Contactless laser soldering completely overcomes the most demanding challenges faced with conventional iron tip contact soldering. For a soldering laser, it simply aims and fires. If it can be seen, it can be soldered. With the utilization of multiple soldering lasers in a single robot, cycle times are vastly superior to hand soldering or conventional soldering robots.
Mechanized laser systems can automatically aim and angle multiple laser beams at a time. This allows lasers to overcome nearly all spatial limitations faced by the soldering iron. Laser beams can also be focused into a variety of shapes and sizes, ensuring precise and highly targeted heating for a wide variety of applications. Integrated infrared thermometers can also be utilized in tandem with soldering lasers to ensure that every lead and barrel reaches the ideal soldering temperature every time.
Laser soldering has truly revolutionized the through-hole soldering industry. Not only do lasers consistently produce high-quality solder joints, but they can also solder complete assemblies in record time, all with less human involvement. Laser soldering has proven to be essential in the achievement of fully autonomous through-hole assembly lines.
Conventional top-side soldering robots have always had one major challenge working against them: gravity. Components must be held in place, upside down, so the leads can be soldered from the top side. This requires IPC-610 approved lead clinching or specially designed suspension fixtures. As assemblies get more complex, securing all the components in place becomes a more time and labor-intensive task. That’s why most conventional soldering robots are only soldering simple, low-complexity assemblies.
Underside soldering, while very difficult for humans, is ideal for robots in an automated assembly line. Underside soldering works with gravity instead of against it, meaning through-hole components can now simply be placed on the top of a circuit board. No special clinching or fixturing is needed. This allows robots to work together in an assembly line to prep components, stuff assemblies, apply flux, and solder every component, all without human intervention.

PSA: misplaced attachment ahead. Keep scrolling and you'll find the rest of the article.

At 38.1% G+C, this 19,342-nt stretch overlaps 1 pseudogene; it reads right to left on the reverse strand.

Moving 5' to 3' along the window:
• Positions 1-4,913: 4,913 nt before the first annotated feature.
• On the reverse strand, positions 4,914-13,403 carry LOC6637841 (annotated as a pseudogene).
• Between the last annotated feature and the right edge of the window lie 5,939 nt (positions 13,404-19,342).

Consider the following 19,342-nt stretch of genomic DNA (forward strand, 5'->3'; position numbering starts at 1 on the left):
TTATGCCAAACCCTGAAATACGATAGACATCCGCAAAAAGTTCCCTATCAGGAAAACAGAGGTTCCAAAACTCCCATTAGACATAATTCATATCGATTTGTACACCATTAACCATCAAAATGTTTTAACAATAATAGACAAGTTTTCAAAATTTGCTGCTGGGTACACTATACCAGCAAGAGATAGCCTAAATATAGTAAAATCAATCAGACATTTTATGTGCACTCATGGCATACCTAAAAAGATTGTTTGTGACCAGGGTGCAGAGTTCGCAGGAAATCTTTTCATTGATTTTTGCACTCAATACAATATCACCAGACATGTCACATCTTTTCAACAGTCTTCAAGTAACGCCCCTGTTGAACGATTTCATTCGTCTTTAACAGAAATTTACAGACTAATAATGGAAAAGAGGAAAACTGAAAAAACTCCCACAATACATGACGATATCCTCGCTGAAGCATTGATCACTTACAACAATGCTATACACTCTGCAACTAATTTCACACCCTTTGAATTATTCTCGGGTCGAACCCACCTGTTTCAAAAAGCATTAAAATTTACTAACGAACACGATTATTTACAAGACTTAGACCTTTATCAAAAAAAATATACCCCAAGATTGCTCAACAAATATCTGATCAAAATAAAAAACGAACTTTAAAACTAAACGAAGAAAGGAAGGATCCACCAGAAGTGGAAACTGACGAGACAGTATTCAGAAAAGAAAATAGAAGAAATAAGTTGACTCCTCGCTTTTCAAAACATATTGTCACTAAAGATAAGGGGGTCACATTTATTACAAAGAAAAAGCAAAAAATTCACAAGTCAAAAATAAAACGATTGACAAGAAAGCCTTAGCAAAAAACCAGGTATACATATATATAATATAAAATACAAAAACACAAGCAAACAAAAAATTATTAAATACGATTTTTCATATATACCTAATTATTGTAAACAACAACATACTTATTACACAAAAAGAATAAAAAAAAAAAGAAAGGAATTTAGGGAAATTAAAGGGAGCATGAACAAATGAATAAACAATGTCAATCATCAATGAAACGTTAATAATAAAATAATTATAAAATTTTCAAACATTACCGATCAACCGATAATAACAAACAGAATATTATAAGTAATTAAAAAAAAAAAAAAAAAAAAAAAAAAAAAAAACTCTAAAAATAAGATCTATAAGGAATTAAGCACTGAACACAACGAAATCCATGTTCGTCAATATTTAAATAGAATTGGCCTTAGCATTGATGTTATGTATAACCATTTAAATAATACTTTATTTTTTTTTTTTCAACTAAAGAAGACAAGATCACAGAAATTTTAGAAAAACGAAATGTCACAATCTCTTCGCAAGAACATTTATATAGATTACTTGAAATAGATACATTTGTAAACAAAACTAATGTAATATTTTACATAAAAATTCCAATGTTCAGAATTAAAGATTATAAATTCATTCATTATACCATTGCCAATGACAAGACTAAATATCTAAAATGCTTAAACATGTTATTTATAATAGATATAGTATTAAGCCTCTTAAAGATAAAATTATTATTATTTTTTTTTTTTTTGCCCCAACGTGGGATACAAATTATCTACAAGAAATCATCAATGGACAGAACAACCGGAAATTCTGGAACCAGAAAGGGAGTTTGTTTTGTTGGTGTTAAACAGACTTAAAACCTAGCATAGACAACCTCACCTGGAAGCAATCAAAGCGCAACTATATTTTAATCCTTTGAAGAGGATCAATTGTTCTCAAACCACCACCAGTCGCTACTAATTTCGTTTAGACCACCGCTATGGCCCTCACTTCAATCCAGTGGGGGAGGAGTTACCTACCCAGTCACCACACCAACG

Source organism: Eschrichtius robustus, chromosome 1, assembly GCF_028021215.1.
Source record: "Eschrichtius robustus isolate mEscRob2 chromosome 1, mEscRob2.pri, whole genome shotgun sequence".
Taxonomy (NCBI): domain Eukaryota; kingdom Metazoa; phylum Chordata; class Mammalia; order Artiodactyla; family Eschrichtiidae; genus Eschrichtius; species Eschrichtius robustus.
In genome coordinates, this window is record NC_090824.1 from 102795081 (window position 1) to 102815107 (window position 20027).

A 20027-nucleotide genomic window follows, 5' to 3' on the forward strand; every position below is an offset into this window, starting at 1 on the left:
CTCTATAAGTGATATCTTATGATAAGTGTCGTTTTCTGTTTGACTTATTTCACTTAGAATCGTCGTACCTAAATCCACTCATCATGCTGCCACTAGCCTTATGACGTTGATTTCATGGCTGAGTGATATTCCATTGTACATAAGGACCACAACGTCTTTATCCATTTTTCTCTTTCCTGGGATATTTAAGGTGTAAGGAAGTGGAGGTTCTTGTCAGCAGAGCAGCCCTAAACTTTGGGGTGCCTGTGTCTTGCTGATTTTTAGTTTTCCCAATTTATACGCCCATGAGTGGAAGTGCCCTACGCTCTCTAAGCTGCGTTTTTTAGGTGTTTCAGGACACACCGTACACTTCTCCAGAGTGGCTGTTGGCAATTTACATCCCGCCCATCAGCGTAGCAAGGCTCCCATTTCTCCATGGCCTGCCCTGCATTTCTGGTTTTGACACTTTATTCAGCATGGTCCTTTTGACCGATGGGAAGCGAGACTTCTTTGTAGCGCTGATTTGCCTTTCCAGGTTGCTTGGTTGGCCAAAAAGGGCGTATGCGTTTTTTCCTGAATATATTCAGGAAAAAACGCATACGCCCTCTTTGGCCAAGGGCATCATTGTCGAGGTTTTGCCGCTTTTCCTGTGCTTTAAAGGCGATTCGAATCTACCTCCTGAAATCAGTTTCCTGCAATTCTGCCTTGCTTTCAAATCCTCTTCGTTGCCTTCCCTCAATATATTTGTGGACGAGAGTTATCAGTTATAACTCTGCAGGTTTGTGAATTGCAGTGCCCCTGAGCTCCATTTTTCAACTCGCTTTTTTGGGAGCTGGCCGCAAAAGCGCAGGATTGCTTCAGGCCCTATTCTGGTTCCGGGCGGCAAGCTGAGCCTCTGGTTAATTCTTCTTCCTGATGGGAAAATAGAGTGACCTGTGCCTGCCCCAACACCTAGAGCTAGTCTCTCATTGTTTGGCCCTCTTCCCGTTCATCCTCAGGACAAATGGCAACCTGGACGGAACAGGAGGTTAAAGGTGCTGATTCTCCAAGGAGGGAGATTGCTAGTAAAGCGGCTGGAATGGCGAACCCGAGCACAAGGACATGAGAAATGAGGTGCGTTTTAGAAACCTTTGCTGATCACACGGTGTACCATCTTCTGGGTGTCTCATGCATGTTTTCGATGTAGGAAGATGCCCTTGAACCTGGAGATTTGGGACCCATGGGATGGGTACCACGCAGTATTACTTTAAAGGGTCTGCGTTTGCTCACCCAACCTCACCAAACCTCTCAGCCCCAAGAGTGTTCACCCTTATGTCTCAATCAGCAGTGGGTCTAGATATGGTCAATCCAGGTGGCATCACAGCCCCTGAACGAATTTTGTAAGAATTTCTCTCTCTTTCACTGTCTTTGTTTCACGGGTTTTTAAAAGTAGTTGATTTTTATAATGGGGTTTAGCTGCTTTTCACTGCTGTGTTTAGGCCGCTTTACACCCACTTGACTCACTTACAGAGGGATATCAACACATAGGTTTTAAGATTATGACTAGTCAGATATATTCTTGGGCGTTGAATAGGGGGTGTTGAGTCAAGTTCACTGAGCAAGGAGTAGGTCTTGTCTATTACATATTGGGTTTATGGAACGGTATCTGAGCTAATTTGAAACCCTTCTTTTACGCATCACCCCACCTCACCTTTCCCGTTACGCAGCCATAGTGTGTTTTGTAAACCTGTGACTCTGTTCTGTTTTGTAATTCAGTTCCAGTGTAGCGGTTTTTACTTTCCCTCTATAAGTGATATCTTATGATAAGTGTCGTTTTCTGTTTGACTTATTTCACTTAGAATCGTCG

Underside soldering robots are almost exclusively conveyor fed, as they’re designed to accompany other robotics systems to achieve full autonomy. These completed robotics systems are the first of their kind to fulfill the duties of workers across multiple departments. Underside soldering simplifies the process and opens the door to total robotic autonomy.
We’ve all heard the rule, “don’t reinvent the wheel”, but that’s what programmers must do when they manually program a conventional soldering robot. When the coordinates needed to create a program are provided by the common CAD file, it seems primitive to locate each point with a teach-pendant. What might take 10 hours to program with a teach-pendant, may only take 10 minutes or less to complete with modern CAD programming technology.
While CAD data has enabled automation of surface mount assembly and optical inspection machines, through-hole soldering has always been a manual process. Hand soldering is often considered an art form, and replicating that with manual programming isn’t always ideal. Thankfully, the long list of intricate programming requirements can all be taken care of automatically by the modern suite of programming essentials.
CAD data, board scanning, and projection imaging technology all work together to create detailed 3D maps of every circuit board assembly. Not only does this verify the integrity of data, but it’s also used to automatically locate all soldering locations and create programs that are optimized for speed and accuracy. Volumetric calculators are used to quickly create the ideal solder feed parameters for an unlimited variety of component types, hole sizes, and soldering wires. On top of all this, dry runs can be performed with solder samples to automatically develop laser thermal profiles for every component across an assembly. These tasks were once the most time-consuming requirements for manual programming. Now, they are completed automatically, in record time, and with unbeatable precision.